The Distance Learning Postgraduate programmes unfortunately had their face-to-face residential programmes either cancelled or shortened. The programme directors made sure that the existing on-line teaching is supplemented by additional recorded material. They are investigating the different options to replace this year’s face-to-face programmes to ensure there is no loss of learning.
It is also highly likely the Distance Learning September examinations will be delivered through an online format. The team are looking at the best way of running these assessments and are currently in discussion with the ITEL (digital learning developers) experts to determine the way ahead.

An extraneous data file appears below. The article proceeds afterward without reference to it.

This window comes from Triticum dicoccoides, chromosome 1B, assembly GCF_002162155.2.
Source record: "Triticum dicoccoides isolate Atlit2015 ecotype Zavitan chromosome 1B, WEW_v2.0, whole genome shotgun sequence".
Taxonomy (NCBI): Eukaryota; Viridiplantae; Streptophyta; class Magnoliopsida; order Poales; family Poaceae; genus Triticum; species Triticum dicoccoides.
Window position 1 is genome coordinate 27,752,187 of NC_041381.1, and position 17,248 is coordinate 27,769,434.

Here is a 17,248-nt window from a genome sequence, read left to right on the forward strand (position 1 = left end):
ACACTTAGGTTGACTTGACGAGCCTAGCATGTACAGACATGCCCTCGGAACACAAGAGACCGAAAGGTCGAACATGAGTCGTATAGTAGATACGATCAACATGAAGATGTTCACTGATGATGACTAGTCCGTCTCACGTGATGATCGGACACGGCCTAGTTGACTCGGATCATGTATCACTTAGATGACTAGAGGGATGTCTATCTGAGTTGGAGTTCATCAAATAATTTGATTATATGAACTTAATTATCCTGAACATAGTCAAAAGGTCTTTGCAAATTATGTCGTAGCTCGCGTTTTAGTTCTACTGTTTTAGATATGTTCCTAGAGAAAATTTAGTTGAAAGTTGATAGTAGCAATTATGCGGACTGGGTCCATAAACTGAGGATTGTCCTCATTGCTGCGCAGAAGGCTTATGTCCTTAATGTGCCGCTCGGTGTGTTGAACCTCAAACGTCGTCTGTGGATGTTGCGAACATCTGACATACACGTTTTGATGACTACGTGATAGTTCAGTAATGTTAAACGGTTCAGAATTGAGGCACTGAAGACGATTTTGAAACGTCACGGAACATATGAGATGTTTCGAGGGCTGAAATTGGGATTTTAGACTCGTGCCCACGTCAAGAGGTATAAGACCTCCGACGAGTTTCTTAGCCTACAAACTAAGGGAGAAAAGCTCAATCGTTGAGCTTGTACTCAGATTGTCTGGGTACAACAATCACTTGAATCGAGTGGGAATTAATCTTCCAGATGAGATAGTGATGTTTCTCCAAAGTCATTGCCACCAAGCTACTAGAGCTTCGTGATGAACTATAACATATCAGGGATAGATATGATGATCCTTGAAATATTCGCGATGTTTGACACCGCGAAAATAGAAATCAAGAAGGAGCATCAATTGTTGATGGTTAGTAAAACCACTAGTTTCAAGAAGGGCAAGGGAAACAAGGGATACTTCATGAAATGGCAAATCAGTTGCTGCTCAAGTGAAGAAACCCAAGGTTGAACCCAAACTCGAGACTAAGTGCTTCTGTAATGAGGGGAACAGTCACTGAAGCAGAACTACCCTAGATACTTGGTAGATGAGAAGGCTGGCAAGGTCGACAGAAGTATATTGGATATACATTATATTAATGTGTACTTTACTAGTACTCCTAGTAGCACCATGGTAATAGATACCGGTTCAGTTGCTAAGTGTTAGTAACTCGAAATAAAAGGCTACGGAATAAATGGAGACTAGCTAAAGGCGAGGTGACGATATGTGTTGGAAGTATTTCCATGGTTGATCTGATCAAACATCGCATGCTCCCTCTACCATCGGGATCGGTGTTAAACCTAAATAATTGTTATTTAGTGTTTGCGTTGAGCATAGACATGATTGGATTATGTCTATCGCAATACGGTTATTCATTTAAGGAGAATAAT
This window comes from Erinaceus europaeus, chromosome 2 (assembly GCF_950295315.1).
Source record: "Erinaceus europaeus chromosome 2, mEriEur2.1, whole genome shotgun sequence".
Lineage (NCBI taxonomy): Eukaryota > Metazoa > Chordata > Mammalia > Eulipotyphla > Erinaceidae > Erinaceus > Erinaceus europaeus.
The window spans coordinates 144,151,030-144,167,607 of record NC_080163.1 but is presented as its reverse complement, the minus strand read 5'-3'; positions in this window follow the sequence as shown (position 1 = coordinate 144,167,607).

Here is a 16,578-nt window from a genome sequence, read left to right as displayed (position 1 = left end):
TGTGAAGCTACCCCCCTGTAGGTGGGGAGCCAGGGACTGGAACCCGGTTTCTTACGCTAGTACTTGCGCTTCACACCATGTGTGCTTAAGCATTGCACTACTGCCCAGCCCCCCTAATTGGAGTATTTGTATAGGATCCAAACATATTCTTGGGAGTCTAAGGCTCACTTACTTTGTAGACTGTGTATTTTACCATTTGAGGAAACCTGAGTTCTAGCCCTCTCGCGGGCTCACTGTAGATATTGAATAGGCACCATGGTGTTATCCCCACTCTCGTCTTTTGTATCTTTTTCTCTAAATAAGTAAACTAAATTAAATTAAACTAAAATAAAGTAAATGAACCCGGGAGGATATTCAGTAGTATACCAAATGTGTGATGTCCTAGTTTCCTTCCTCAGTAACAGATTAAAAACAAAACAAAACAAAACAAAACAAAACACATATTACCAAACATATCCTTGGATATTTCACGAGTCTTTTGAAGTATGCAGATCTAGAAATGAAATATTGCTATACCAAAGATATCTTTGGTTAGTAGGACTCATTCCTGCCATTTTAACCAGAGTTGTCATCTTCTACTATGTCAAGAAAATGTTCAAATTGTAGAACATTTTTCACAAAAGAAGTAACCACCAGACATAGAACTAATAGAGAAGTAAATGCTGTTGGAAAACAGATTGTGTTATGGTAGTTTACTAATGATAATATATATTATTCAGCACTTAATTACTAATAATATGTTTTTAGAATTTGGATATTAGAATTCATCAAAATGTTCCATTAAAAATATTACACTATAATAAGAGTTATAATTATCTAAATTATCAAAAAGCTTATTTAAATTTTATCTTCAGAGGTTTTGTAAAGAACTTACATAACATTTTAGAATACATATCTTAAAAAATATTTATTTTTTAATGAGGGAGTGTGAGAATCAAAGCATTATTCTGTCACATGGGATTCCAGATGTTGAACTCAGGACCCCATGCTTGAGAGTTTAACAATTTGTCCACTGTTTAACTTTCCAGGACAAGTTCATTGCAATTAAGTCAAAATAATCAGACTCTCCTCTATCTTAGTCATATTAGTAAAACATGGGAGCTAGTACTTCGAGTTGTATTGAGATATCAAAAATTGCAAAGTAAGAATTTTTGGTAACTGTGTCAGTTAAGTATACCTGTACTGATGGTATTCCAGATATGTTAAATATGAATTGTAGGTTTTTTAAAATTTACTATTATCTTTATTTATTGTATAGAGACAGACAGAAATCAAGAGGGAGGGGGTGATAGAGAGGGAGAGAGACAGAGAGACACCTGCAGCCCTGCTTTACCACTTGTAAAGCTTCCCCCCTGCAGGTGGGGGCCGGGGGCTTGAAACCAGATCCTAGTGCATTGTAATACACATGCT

Like all others, Postgraduate research students are dealing with challenges that they have never faced before, trying to maintain their research and momentum while working remotely, some having travelled home to be with their families. Whether or not students are dependent on laboratory and core facilities, they are maintaining their progress through data analysis, literature reviews, manuscript writing and remote journal clubs which will benefit all students regardless of the stage of their PhD. They are all being expertly managed by their supervisors and colleagues through regular video-conferencing meetings, and postgraduate coordinators are maintaining contact with their students to ensure progress and well-being during these exceptional circumstances.